So anyway, I shoveled and I chilled, and now off to get those stamps. And pucks. Puck. Do you buy two at a time? So much to learn. Maybe I should google it. Ooh - something tells me this could get me beat up at Stick and Puck, unless I get an elk head pasted on it.

Thursday, December 11, 2008

Keeping On

Thank you all for the kind words and thoughts. We've been doing alright. It seems Jim, Madeleine and I are similar in how we deal with sadness, and we've been brought together by this, for sure. Quinn understands what happened to Sam, but only by definition. I don't think we'll bring the kids to the funeral service. In fact, no we definitely won't. Jim and I agree on that as well. The service is being held at the same time as Madeleine's school Christmas program, and a few hours before her 7th birthday party. It's not that I think or worry that it will disturb her Christmas party, I just think the kids can remember Sam in their own way, without being exposed to heavily grieving adults.

I appreciated Orange's comment to my last post. In the last few weeks, several other middle school-aged kids in our town were hospitalized from choking accidents, so this thing is making the rounds again. Last night, Madeleine wanted to talk about how Sam could've accidentally choked himself, so I explained to her how kids are not very good at foreseeing the outcome of risky behavior. Like how Quinn likes to run through the house with his eyes closed, and repeatedly wang his head on the kitchen door-jam. Like how teenagers drive too fast while talking to friends and fiddling with the radio. Like how Charlie cracked his head open from diving head-first off the school play-structure.

Madeleine wanted me to describe something she does that is risky and potentially dangerous.

I thought for a long time.

"Ummmm.... sometimes you ride your bike too slowly in the alley so that you tip over into the gravel..."

*she frowns at me, her mouth scrunched up to one side*

"Is that it?"

"Ummmm... sometimes you climb too slowly and your arms get tired..."

*still frowning*

"So my risky behavior is all stuff that I do too slowly."

"Well, yeah. I guess you're a cautious risk-taker."

"What does that mean?"

"It means Thank God."

Saturday, December 06, 2008

Hug the one you're with.

He died yesterday. Sammy, the kids' cousin, was found with a belt around his neck on Monday night. His brother tried to revive him, and he was able to get his heart beating with CPR, but it was too late, and he died yesterday. He was a great kid, and many of you who know me may have heard me talking about him. He was only 11, but he knew exactly who he was and what he liked and didn't give a shit if anyone thought he was different. Sam's mom gave birth to a baby boy about 10 hours before her son was taken off life support. Impossible - the whole thing is just fucking impossible. For a terrible few days we thought Sam had committed suicide, but now we know he was a victim of self-induced hypocapnia.

We've been keeping the kids as informed as they need to be, and things around here are okay. Any time Jim or I get alone, that's when we're sad, but Madeleine and Quinn are wonderful little people, and my knuckles are sore from knocking on all the wood surfaces in our house.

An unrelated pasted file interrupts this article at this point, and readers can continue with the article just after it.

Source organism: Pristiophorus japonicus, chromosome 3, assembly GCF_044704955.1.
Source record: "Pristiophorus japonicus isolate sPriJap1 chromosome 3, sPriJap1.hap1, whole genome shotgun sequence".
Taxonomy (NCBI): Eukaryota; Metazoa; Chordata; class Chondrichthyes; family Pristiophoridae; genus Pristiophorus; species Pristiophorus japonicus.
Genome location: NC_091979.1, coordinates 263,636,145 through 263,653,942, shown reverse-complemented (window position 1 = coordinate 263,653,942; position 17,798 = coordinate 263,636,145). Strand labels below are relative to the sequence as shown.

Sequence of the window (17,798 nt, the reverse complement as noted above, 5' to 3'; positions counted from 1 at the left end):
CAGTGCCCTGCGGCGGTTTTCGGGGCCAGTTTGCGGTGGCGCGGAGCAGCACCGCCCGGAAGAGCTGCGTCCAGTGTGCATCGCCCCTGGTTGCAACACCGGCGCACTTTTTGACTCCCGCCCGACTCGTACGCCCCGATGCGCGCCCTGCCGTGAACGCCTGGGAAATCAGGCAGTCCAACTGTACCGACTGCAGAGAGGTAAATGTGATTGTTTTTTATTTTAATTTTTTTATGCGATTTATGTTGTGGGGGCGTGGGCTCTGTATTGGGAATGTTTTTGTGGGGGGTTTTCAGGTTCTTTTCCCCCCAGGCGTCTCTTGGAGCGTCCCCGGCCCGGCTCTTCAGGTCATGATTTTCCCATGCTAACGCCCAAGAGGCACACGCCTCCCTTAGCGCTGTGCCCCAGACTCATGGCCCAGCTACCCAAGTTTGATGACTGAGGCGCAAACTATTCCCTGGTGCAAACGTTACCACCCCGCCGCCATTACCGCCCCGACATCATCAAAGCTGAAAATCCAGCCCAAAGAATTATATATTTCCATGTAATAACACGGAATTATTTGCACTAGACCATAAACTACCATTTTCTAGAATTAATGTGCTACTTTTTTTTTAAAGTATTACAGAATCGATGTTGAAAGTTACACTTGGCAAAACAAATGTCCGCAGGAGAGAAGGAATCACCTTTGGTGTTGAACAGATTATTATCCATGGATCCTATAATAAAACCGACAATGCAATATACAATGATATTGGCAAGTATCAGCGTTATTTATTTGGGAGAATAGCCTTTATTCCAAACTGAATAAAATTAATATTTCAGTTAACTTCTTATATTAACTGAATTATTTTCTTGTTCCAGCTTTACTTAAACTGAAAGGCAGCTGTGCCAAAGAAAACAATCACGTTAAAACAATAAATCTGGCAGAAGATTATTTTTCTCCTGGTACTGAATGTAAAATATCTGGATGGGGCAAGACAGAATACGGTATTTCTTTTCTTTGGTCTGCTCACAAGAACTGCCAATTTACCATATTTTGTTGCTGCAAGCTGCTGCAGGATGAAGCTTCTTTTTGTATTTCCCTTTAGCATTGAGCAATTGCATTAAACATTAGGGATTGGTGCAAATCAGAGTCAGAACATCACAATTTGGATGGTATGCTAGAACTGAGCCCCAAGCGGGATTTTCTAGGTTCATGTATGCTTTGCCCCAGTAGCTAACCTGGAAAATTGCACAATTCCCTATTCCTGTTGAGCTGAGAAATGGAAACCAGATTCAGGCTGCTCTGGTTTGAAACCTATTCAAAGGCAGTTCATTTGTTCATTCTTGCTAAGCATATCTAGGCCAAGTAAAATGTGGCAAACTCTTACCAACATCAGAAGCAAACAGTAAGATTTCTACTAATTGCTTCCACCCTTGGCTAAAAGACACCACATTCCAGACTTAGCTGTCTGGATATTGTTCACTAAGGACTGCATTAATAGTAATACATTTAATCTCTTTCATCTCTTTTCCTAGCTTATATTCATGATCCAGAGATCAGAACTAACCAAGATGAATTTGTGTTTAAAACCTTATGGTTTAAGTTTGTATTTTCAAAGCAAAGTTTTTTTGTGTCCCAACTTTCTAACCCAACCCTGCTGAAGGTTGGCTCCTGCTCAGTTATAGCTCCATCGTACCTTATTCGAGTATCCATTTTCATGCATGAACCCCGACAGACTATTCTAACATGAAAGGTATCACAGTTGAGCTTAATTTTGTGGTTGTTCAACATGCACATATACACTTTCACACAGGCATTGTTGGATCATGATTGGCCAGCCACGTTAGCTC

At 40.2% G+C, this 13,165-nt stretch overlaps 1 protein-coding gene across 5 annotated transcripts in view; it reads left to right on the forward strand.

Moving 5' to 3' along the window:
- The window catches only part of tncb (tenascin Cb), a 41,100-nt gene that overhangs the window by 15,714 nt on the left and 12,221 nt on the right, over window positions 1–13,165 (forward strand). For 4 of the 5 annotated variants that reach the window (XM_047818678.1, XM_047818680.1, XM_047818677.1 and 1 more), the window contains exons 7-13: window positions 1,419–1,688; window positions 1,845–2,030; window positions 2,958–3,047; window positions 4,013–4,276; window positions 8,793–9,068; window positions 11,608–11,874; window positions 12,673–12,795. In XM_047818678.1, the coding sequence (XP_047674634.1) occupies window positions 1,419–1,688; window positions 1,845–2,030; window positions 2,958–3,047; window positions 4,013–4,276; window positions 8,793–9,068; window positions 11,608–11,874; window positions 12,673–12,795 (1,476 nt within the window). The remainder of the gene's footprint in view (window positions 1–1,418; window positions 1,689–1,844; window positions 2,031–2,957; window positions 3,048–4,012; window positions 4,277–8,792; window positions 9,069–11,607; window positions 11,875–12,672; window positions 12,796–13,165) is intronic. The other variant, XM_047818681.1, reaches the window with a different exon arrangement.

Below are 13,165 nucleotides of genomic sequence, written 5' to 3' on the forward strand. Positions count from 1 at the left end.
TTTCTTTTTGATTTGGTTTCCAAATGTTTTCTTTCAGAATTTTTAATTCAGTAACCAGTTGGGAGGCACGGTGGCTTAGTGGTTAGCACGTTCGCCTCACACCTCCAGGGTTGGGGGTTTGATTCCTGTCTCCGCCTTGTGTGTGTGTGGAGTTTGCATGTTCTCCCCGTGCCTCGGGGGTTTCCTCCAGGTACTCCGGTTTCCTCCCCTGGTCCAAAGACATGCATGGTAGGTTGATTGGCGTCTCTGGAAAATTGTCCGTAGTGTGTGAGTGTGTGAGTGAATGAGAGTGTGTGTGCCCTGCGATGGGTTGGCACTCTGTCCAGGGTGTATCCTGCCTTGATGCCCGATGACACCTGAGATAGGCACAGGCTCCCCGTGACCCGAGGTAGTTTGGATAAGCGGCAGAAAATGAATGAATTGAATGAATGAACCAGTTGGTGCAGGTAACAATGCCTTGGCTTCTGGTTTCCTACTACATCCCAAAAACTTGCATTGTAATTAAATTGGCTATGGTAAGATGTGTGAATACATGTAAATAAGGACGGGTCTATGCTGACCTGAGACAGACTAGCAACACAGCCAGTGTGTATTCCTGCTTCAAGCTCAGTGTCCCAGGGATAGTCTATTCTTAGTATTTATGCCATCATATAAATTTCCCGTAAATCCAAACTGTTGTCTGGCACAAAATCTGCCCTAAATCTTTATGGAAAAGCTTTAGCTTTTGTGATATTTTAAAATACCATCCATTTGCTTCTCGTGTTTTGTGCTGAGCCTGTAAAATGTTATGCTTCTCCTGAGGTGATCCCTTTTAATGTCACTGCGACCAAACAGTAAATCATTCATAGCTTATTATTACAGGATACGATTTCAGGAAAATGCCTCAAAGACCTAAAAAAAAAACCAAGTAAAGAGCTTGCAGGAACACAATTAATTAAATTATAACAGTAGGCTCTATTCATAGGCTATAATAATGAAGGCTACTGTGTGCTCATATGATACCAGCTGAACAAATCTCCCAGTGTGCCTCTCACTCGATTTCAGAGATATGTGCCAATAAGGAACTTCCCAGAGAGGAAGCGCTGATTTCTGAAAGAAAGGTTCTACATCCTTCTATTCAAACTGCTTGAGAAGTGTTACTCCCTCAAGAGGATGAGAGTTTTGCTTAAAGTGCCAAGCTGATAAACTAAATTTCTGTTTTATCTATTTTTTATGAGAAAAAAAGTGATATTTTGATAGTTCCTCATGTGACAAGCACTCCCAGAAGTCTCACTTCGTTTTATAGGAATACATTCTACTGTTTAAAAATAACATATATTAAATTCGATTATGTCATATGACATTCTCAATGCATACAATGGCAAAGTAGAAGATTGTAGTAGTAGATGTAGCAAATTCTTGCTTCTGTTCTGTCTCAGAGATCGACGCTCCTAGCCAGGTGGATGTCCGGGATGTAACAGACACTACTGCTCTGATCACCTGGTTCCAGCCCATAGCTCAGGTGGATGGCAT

Hug the one you're with today.

Tuesday, December 02, 2008

How you process really terrible bad news.
First you want to call someone. Your mom. Your friend you see every day when you pick your kids up from school.
Then you don't want to. You don't want to talk to anyone about it.
You get angry. Angry at your kids for wanting to set up Christmas decorations. Angry at them for whining.
Then you feel bad about that anger. They're children. They're small and need you.
Angry seems wrong and you feel bad about feeling wrong.
You want to tell them the bad news so that they'll hug you. You want to hug a child, not an adult.
But then you don't want to tell them, either. You will have to later, but not now.
You make them dinner and listen to them make up jokes. You oblige when they want you to make up jokes.
You tell them to eat their oranges and you empty all the garbages in the house.
You let them eat fudgsicles while you do laundry and wash the mirror in the bathroom.
You help them brush their teeth and you clean the bathroom floor while the fiddle with legos and Playmobil.
The phone rings and you drop it, fumble it and lose it under the bathroom sink.
You finally retrieve it, then get more bad news.
You lay next to your baby, letting him rub the crook of your arm while you think of terrible things.
You kiss his eyes and his cheeks when his breath rattles through his stuffy nose.
Then you lay with your daughter while she reads to you.
You kiss her forehead and nose and tell her you love her.
You turn off her lamp and push her hair away from her face.
Then you go out to your husband and stand apart, staring at fixed spots on the floor, the wall, your reflection in the window.
Neither of you know how to soothe the other.
You go up to your bedroom and lay on your side, your arms and legs wrapped around a pillow.
You don't want to hug an adult when you're sad. You want to hug a child.